A development solution from the Muslim world

The past two decades have seen a remarkable improvement in people’s lives as hundreds of millions have climbed out of poverty. Around the world, endemic diseases are disappearing, and life expectancy is rising. Still, over 750 million people live in absolute poverty worldwide. Of these, some 300 million live in Muslim majority countries that are member nations of the Islamic Development Bank (IsDB).

The reason incomes are not rising in many of these countries is because they lack the basic building blocks needed for people to live healthy lives and build livelihoods. There is an urgent need for robust health systems to fight communicable diseases, support for smallholder farmers that will boost production of essential crops and livestock, and access to basic infrastructure that provides power, water and sanitation.

These staples are out of reach partly because traditional forms of financing are not accessible. Domestic tax revenues in many countries simply are not rising fast enough to replenish dwindling government coffers to fund infrastructure development. Many countries must borrow funds to build their basic infrastructure, but those most in need of such financing face major barriers to finance; the cost of financing itself is crippling, while the amounts needed can outstrip the ability of many countries to repay their debts.

The Lives and Livelihoods Fund (LLF) aims to fill this big funding gap. It uses an innovative financing model to combine $500 million in grants from Saudi Arabia, Qatar and the UAE together with traditional market-based capital supplied by the IsDB. In doing so, the fund can offer low-income countries in the Muslim world discounted finance for essential development projects that would normally be out of reach.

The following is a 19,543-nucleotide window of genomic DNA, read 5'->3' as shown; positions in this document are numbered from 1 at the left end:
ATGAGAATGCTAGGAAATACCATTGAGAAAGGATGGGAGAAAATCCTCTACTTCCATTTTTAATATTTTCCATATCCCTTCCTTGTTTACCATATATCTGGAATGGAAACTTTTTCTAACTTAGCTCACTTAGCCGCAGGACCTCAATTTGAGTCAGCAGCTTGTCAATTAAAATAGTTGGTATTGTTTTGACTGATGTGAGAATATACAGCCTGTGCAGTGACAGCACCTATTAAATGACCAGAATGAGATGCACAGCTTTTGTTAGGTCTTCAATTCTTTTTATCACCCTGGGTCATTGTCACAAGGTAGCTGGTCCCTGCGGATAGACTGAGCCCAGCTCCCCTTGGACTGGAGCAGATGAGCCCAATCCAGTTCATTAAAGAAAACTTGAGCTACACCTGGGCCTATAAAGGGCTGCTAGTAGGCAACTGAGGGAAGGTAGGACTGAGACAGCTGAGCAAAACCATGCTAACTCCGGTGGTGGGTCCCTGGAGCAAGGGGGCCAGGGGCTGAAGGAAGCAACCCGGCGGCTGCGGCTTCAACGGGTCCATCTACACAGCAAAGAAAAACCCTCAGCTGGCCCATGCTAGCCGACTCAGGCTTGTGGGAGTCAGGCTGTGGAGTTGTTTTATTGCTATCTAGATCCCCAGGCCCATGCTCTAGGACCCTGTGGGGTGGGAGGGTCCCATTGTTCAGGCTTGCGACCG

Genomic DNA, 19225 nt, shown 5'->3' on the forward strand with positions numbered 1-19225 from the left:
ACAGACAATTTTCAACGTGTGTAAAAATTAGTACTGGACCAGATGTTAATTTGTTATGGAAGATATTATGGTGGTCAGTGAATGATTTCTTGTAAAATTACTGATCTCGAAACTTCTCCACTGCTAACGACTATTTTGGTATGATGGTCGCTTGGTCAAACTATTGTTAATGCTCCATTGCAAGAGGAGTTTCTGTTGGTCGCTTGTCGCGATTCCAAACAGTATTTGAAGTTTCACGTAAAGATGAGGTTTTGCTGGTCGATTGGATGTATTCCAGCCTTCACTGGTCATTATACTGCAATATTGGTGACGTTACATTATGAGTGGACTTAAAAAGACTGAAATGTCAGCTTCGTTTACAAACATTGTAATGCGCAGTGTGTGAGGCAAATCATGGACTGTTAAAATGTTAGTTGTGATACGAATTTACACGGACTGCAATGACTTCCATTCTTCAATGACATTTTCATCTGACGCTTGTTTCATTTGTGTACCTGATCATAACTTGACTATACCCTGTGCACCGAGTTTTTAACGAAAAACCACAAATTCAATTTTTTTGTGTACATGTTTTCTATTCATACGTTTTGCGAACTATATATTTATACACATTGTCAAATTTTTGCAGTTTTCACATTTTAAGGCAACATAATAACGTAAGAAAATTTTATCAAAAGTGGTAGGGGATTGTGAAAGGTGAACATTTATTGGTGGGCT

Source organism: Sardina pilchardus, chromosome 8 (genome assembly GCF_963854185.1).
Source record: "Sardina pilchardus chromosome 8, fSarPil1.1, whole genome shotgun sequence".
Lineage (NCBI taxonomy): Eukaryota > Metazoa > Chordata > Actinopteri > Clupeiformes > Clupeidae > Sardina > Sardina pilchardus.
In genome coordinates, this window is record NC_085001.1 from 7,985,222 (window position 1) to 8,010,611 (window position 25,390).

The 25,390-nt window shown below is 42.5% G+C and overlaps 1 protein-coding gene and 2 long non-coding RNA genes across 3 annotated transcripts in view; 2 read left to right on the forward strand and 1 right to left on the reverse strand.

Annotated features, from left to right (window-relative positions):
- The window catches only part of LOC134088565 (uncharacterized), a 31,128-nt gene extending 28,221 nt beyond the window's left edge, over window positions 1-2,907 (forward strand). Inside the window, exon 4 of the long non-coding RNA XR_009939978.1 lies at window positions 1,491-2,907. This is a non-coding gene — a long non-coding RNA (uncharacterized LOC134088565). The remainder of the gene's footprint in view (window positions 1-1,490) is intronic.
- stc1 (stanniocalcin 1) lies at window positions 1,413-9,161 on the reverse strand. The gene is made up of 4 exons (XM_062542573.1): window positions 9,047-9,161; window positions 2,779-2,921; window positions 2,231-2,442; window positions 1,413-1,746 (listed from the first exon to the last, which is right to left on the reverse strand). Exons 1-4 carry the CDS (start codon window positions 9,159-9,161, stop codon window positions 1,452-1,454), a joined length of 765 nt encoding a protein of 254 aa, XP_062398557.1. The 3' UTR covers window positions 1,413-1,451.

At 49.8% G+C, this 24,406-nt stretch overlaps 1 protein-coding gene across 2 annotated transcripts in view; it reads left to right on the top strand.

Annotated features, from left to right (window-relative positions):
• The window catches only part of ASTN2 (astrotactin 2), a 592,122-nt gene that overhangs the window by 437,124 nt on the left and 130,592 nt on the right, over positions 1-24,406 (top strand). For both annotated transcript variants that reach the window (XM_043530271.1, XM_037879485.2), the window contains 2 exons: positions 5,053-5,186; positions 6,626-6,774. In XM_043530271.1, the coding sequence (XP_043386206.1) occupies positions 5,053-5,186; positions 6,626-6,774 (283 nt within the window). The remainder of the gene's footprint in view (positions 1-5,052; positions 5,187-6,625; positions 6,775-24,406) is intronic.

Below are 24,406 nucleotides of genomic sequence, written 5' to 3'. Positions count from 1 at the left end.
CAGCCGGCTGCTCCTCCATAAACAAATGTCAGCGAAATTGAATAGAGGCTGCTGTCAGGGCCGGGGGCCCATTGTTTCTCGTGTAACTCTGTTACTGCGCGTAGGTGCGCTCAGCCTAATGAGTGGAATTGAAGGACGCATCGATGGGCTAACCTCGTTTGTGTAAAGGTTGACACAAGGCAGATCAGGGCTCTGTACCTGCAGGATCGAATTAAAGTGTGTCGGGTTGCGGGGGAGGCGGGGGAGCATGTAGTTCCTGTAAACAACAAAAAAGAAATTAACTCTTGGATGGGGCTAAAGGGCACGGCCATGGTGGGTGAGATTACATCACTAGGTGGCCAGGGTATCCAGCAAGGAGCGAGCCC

Recipient countries pay back the IsDB financing while donors indirectly cover more or less the financing mark-up rate, dramatically reducing the costs of borrowing and making each dollar go much further.

Our work is built through a framework of effective development cooperation anchored on the principles of Islamic finance and economics, and it is yet another testimony of striving for human tolerance between cultures and across regions of the world

Dr. Waleed Ahmad Jameel Addas

Largest development initiative

The LLF today is the largest development initiative of its kind based in the Middle East, and until 2020, the fund aims to make $2.5 billion available for projects to help the poorest people in the Muslim world to lead better, healthier and more productive lives.

The LLF was formed in 2015 through a collaboration between some of the biggest development organizations in the Gulf, who sought to offer a regional solution to development challenges in Muslim majority countries.

The fund combines IsDB ordinary financing with grants blended from the King Salman Humanitarian Aid and Relief Centre (KSRelief) in Saudi Arabia, the Qatar Fund for Development (QFFD), the Abu Dhabi Fund for Development (ADFD), the Bill & Melinda Gates Foundation, and the Islamic Solidarity Fund for Development (ISFD). The Fund was launched officially on 29th September 2016.